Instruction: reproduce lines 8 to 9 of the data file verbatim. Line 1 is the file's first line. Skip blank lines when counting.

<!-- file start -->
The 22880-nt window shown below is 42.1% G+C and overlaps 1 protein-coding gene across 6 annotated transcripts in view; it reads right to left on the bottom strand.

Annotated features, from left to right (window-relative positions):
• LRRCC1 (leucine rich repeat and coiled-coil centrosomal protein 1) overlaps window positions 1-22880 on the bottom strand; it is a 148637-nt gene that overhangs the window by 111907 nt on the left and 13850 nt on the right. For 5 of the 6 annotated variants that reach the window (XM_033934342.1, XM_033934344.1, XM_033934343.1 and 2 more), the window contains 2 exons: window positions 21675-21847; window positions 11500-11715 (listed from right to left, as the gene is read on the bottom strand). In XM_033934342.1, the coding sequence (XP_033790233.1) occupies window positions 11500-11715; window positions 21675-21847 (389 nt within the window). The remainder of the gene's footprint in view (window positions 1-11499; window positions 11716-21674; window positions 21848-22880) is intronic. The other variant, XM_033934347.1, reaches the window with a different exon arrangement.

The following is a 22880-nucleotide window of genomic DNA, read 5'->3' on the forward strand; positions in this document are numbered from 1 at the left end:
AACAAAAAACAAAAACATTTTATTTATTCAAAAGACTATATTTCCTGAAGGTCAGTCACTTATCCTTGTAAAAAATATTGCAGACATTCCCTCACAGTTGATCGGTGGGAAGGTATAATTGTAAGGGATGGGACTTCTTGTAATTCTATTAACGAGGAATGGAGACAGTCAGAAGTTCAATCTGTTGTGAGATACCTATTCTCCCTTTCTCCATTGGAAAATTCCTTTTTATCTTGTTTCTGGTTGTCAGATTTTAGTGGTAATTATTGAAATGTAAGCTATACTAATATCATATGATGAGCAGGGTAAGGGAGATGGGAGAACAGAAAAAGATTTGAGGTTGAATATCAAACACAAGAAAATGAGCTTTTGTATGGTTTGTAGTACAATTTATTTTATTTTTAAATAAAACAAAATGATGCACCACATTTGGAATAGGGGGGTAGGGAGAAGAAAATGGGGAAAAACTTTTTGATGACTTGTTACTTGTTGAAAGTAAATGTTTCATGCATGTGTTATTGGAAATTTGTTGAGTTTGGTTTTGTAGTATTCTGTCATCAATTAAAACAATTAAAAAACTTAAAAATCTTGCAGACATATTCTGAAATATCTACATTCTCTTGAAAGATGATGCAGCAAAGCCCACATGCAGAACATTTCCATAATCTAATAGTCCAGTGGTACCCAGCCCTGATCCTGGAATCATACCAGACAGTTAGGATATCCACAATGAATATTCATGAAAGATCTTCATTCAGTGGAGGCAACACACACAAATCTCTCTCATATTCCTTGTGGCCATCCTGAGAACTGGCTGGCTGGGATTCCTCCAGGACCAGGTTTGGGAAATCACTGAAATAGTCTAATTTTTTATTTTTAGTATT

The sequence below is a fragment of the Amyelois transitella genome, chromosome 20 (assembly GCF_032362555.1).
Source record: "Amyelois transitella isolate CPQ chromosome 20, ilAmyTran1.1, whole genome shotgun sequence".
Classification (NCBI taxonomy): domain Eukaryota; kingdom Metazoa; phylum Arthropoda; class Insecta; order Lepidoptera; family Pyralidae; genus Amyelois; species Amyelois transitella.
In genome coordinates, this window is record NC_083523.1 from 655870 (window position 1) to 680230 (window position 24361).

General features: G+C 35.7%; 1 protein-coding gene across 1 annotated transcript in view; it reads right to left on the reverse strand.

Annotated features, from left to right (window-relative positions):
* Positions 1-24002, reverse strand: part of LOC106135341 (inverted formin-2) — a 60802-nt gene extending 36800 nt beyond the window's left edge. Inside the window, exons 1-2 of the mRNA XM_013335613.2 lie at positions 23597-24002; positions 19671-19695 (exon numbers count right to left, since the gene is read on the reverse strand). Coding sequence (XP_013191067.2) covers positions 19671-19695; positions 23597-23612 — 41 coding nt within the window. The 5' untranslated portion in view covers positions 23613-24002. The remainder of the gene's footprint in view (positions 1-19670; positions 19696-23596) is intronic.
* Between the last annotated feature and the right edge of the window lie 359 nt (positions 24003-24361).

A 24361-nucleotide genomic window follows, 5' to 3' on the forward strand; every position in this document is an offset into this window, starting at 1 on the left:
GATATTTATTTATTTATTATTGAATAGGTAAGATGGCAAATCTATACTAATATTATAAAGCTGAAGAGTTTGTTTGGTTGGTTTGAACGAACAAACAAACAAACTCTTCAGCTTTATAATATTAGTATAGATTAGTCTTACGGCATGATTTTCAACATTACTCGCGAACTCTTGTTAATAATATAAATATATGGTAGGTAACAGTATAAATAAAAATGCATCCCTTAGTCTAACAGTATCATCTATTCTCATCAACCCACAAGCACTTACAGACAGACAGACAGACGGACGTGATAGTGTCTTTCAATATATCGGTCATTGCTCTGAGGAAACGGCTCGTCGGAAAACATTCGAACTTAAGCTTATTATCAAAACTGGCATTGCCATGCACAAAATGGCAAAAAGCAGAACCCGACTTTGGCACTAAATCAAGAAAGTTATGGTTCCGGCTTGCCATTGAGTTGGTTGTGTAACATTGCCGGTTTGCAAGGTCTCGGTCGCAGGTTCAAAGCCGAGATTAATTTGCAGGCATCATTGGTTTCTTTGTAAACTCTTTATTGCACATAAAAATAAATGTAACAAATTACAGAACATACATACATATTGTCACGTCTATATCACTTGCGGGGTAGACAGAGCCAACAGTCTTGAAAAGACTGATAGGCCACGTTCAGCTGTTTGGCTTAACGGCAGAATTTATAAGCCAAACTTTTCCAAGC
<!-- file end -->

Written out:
Classification (NCBI taxonomy): domain Eukaryota; kingdom Metazoa; phylum Arthropoda; class Insecta; order Lepidoptera; family Pyralidae; genus Amyelois; species Amyelois transitella.
In genome coordinates, this window is record NC_083523.1 from 655870 (window position 1) to 680230 (window position 24361).